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Does a Lame E-Mail Address Really Matter?

kdawson posted more than 4 years ago | from the america's-oldest-luddites dept.

America Online 1049

theodp writes "Over at the Chicago Tribune, freelance writer Nancy Anderson makes an embarrassing confession. It's 2010 and she still has an AOL e-mail address. 'You've got to get rid of that AOL address,' her publicist sister told her five years ago. 'It's bad for your image.' Image, shmimage, Anderson thought. 'If I do good work,' she asks, 'does my e-mail address really matter?' Good question. Would an AOL e-mail address — or another 'toxic' e-mail address — influence your decision to hire someone?"

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1049 comments

yes (2, Informative)

Anonymous Coward | more than 4 years ago | (#30721838)

yes.

Re:yes (4, Funny)

iamapizza (1312801) | more than 4 years ago | (#30721892)

I agree.

Sincerely
iamapizza@BySendingYouThisEmailIHerebyConfirmYourAwesomeness.com

Re:yes (4, Insightful)

Pharmboy (216950) | more than 4 years ago | (#30721922)

It is terrible that someone would judge others by something as simple as an email address. Yet we all do it. *@aol.com instantly kicks in my "dumbass...." reflex, and I'm sure it does for most other nerds. Worse yet, can you image applying for an IT job with an aol email account? Right or wrong, it would be looked down on.

Re:yes (4, Interesting)

MistrBlank (1183469) | more than 4 years ago | (#30721992)

Well where I work, we did in fact throw a number of resumes out the window specifically because of hotmail and AOL email addresses.

But then again, I work in IT, those people SHOULD know better.

Re:yes (4, Insightful)

Teufelhunde (1159113) | more than 4 years ago | (#30722064)

Well where I work, we did in fact throw a number of resumes out the window specifically because of hotmail and AOL email addresses.

But then again, I work in IT, those people SHOULD know better.

But what if they are just using those AOL or hotmail addresses as their personal spam box? Maybe they are old email addresses that they give out to unknown people/companies?

I sure wouldn't be giving someone I don't know my personal email.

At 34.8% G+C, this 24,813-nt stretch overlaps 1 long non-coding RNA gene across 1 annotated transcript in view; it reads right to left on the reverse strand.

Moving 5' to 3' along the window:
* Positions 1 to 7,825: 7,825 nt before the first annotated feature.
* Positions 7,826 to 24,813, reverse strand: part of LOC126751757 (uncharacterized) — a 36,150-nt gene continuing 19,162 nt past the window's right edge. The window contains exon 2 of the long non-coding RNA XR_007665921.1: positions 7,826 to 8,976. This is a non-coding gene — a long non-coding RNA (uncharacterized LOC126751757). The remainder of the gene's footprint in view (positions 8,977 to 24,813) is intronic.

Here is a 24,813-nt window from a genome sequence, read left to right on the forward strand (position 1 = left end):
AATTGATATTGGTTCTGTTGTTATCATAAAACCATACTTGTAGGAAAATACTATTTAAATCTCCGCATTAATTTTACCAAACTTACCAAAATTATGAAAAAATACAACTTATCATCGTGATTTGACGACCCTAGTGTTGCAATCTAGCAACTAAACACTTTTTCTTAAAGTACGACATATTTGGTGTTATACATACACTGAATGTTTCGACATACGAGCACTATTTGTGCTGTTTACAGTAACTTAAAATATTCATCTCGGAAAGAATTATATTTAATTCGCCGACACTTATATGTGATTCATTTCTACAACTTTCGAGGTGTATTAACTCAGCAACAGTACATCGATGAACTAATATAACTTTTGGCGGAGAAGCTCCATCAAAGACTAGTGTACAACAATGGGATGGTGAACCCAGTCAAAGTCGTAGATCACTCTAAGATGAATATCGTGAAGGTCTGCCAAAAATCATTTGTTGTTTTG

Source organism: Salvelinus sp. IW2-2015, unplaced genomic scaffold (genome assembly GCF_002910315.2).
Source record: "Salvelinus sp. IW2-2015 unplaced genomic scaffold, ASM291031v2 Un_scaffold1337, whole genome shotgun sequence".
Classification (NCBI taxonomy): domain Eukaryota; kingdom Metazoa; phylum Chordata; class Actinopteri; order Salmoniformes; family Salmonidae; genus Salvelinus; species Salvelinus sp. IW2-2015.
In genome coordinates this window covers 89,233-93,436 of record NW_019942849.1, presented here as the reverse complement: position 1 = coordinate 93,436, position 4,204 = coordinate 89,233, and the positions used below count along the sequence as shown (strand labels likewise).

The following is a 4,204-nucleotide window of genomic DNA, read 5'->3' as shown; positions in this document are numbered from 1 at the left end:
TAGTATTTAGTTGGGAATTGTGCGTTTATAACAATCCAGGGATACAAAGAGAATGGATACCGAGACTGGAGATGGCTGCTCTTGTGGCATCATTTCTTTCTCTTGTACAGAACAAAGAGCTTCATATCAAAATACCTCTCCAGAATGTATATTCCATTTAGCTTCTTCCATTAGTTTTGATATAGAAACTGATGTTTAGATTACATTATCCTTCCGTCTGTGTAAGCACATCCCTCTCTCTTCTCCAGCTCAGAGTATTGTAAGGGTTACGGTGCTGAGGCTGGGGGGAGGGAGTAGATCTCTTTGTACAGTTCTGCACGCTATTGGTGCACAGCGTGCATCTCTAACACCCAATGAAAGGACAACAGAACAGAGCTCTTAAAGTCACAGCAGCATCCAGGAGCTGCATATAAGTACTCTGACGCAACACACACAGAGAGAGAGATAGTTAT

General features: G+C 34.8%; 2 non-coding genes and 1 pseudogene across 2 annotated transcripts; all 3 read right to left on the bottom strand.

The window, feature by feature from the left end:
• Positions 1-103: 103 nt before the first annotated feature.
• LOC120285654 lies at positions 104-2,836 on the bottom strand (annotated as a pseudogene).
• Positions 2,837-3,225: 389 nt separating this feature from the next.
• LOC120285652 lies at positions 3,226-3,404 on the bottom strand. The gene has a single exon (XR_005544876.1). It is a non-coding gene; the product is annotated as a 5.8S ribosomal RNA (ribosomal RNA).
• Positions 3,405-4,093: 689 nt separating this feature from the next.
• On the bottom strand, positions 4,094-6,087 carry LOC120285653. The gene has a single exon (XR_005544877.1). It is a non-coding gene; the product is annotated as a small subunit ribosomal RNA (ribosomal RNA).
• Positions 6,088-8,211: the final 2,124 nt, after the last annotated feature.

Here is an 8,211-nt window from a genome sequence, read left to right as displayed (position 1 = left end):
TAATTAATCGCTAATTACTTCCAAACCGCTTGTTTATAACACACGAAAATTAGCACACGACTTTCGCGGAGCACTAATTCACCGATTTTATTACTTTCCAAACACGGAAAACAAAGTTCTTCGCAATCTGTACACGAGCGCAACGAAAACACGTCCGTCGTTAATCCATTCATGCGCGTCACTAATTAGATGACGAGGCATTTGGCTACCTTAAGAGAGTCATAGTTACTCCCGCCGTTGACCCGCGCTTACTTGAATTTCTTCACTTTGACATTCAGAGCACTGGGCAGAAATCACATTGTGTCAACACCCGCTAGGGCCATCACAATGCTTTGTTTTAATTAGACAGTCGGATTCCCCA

Re:yes (2, Insightful)

EyelessFade (618151) | more than 4 years ago | (#30722112)

Uhm where you are applying for work? If that's your attitude when you apply for work, they have all reason to throw out your application

Re:yes (1)

Nimey (114278) | more than 4 years ago | (#30722080)

I've got a Yahoo email address. Would you have been do stupidly biased against me?

That's my primary because Yahoo mail doesn't suck too badly (the "classic" interface, anyway), I've had the email address for about eleven years, and it's easier to have a webmail address as primary instead of an ISP's in case I move somewhere else.

Re:yes (2)

Nimey (114278) | more than 4 years ago | (#30722088)

Gah, s/n do/n so/

I'm up early with my kid.

Re:yes (4, Insightful)

Rockoon (1252108) | more than 4 years ago | (#30722134)

You could look at this from the other direction too.

Suppose the applicant is filtering employers by using an aol address, on the presumption that any MANAGER smart enough to avoid aol addresses is probably too smart to easily sabotage and then replace after getting hired.

Re:yes (4, Insightful)

Anonymous Coward | more than 4 years ago | (#30722140)

Your company is over run with dipweasels.

An AOL address is as viable as any other, and they may have good reasons for keeping it that have nothing to do with their profession.

There is not one damned thing wrong with an AOL account. You just want to think you're so much smarter, better or whatever. But you're missing one of the cardinal rules of IT: If the damned thing works, don't mess with it.